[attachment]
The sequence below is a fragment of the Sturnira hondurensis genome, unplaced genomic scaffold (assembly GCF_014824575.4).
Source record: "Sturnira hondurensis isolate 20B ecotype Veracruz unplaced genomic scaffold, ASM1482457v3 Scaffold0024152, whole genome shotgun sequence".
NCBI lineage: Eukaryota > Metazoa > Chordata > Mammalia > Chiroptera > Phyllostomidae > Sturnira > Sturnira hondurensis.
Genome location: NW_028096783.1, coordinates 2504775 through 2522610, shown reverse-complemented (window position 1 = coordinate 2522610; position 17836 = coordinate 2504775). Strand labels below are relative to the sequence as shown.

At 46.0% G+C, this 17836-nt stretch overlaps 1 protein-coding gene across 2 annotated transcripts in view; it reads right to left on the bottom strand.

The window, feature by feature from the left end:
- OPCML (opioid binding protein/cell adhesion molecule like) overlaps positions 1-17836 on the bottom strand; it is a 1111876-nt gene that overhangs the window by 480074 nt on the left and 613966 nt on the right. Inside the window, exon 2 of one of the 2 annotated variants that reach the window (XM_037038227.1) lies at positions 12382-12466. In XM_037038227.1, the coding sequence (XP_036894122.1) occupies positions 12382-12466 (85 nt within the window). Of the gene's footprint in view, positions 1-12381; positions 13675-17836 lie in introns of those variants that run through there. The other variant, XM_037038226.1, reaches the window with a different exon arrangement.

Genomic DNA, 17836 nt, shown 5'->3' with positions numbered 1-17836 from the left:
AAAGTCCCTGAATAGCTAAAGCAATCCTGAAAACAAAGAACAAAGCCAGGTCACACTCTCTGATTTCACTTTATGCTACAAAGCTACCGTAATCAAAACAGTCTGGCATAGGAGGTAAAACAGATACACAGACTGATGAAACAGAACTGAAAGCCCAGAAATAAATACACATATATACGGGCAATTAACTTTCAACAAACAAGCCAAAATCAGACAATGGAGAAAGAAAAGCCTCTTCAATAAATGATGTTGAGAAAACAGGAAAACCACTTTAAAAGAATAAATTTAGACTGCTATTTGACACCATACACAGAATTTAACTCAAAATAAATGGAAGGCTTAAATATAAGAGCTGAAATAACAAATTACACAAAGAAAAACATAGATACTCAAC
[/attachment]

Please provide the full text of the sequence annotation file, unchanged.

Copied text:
The sequence below is a fragment of the Sturnira hondurensis genome, unplaced genomic scaffold (assembly GCF_014824575.4).
Source record: "Sturnira hondurensis isolate 20B ecotype Veracruz unplaced genomic scaffold, ASM1482457v3 Scaffold0024152, whole genome shotgun sequence".
NCBI lineage: Eukaryota > Metazoa > Chordata > Mammalia > Chiroptera > Phyllostomidae > Sturnira > Sturnira hondurensis.
Genome location: NW_028096783.1, coordinates 2504775 through 2522610, shown reverse-complemented (window position 1 = coordinate 2522610; position 17836 = coordinate 2504775). Strand labels below are relative to the sequence as shown.

At 46.0% G+C, this 17836-nt stretch overlaps 1 protein-coding gene across 2 annotated transcripts in view; it reads right to left on the bottom strand.

The window, feature by feature from the left end:
- OPCML (opioid binding protein/cell adhesion molecule like) overlaps positions 1-17836 on the bottom strand; it is a 1111876-nt gene that overhangs the window by 480074 nt on the left and 613966 nt on the right. Inside the window, exon 2 of one of the 2 annotated variants that reach the window (XM_037038227.1) lies at positions 12382-12466. In XM_037038227.1, the coding sequence (XP_036894122.1) occupies positions 12382-12466 (85 nt within the window). Of the gene's footprint in view, positions 1-12381; positions 13675-17836 lie in introns of those variants that run through there. The other variant, XM_037038226.1, reaches the window with a different exon arrangement.

Genomic DNA, 17836 nt, shown 5'->3' with positions numbered 1-17836 from the left:
AAAGTCCCTGAATAGCTAAAGCAATCCTGAAAACAAAGAACAAAGCCAGGTCACACTCTCTGATTTCACTTTATGCTACAAAGCTACCGTAATCAAAACAGTCTGGCATAGGAGGTAAAACAGATACACAGACTGATGAAACAGAACTGAAAGCCCAGAAATAAATACACATATATACGGGCAATTAACTTTCAACAAACAAGCCAAAATCAGACAATGGAGAAAGAAAAGCCTCTTCAATAAATGATGTTGAGAAAACAGGAAAACCACTTTAAAAGAATAAATTTAGACTGCTATTTGACACCATACACAGAATTTAACTCAAAATAAATGGAAGGCTTAAATATAAGAGCTGAAATAACAAATTACACAAAGAAAAACATAGATACTCAAC